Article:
The book left me in a trance, with a jumble of questions about my own identity, my relationships to the people and things that surround me, and ultimately about my sense of self, consciousness, and meaning of it all. It is not a book that resolves any of these questions, or even tries to, but rather makes one think of these things through the diary of a completely alienated man. It creates a strange world that looks intimate and familiar, and at the same time mysterious, detached, and distant. It is this atmosphere that kept lingering in my mind and forced me to go back and reread some passages because I didn't want to leave this strange place and the people that populated it.
Ultimately it deals with the question of self-identity, the agony of conscious existence, and about consciousness itself. This is a very difficult issue for me because on one hand I can feel what the author feels as he experiences these issues, but at a different level I believe I can see through this, at least conceptually, and have some idea of why we have a sense of "I", or consciousness, or the notion of free will. That is, on one hand these feelings are not only real to me, but the only reality I can bet my life on, but I also seem to have a fairly strong guess what mental processes can generate these illusions. It puts me in that uncomfortable place between feeling my own consciousness, and then stepping outside my own mind and looking at it from outside.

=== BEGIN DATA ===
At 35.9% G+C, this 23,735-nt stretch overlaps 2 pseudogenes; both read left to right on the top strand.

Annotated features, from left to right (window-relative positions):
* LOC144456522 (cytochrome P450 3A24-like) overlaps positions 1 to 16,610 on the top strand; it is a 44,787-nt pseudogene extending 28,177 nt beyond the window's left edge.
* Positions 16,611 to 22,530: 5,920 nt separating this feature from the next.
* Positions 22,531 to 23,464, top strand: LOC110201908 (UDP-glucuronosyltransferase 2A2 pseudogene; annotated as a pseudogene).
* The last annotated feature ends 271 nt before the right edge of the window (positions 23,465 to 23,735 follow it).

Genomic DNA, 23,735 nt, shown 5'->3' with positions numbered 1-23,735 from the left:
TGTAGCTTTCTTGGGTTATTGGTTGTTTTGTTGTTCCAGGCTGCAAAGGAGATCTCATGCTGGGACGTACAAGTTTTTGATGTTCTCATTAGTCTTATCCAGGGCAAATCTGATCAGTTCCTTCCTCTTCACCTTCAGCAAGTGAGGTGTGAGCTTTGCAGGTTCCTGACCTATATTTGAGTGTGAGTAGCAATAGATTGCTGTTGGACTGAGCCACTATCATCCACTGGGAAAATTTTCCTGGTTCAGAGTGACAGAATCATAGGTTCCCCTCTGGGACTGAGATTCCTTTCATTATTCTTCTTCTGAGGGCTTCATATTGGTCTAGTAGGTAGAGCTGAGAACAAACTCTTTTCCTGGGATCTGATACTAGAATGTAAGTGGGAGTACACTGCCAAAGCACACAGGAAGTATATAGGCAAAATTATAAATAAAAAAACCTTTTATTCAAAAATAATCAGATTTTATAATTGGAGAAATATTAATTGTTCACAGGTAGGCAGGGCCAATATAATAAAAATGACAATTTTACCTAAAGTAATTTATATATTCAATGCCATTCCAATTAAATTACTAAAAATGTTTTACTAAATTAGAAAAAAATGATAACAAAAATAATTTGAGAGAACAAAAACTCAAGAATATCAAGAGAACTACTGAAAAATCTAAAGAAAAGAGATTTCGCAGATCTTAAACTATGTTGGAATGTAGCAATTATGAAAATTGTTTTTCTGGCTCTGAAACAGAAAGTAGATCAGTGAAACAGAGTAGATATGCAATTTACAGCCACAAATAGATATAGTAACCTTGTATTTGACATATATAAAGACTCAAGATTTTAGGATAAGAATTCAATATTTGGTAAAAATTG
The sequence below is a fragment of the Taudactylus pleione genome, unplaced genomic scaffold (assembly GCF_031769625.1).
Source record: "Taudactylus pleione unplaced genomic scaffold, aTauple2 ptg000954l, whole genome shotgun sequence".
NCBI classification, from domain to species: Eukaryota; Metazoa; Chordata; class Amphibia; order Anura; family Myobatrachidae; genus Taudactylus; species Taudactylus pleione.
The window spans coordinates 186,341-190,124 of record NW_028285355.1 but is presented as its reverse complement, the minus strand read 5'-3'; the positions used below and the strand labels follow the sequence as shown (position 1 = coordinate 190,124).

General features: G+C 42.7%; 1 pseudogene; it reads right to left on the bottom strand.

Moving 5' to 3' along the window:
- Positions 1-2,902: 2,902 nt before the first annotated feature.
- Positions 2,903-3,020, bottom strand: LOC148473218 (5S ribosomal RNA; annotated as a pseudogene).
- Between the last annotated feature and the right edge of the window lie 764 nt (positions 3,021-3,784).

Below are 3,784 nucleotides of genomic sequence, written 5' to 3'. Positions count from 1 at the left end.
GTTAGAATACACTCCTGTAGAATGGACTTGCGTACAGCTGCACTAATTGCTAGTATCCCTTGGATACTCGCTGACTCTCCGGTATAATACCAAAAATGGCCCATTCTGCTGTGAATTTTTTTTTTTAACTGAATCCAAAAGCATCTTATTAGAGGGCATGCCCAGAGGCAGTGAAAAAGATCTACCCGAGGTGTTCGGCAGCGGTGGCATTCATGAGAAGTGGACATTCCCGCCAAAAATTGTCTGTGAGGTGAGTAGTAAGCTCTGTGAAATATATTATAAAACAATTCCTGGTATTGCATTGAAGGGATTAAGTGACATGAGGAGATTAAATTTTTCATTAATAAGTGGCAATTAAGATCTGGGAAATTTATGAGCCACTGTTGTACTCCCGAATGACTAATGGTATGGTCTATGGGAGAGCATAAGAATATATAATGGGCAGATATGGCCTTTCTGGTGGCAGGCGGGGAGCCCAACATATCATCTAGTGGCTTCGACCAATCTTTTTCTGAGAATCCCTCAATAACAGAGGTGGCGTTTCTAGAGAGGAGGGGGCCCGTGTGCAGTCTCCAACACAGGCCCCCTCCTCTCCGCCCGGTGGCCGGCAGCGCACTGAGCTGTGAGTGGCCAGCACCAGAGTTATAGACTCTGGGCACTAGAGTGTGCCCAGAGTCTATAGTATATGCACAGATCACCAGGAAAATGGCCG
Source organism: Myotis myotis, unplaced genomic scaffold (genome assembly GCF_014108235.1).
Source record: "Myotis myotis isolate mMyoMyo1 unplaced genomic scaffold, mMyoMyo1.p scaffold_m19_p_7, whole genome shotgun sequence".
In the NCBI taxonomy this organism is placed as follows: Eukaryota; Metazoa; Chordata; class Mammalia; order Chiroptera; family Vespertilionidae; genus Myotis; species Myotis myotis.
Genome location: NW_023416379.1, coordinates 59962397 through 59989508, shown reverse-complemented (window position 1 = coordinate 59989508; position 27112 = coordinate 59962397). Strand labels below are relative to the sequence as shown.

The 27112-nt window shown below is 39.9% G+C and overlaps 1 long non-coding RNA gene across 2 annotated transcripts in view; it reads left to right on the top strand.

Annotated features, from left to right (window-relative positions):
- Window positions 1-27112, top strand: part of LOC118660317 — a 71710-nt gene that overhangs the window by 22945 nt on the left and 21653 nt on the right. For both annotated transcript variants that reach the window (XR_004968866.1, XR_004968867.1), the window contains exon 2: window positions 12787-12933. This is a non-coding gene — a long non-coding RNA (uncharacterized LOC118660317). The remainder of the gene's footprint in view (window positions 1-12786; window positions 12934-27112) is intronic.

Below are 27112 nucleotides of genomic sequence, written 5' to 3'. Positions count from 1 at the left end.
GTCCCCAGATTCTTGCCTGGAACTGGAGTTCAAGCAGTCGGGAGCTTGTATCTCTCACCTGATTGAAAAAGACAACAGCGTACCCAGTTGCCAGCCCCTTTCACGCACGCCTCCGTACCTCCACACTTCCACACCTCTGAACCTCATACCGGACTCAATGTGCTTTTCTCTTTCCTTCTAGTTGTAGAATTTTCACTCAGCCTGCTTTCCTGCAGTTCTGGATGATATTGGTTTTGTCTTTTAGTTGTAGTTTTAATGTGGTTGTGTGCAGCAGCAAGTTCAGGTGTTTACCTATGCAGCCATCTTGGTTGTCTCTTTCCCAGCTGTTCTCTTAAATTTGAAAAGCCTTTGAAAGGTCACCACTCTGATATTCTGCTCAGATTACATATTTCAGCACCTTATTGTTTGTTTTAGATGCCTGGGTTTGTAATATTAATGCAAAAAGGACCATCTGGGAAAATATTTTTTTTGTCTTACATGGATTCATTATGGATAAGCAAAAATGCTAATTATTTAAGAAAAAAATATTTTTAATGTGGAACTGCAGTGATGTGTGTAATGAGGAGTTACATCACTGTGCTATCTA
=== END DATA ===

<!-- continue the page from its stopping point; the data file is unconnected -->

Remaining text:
Above all, the book created just the right mental state where I looked back at myself far more critically than I am comfortable doing, and I looked at all the people who surround me and are important in my life.
Better: A Surgeon's Notes on Performance (****)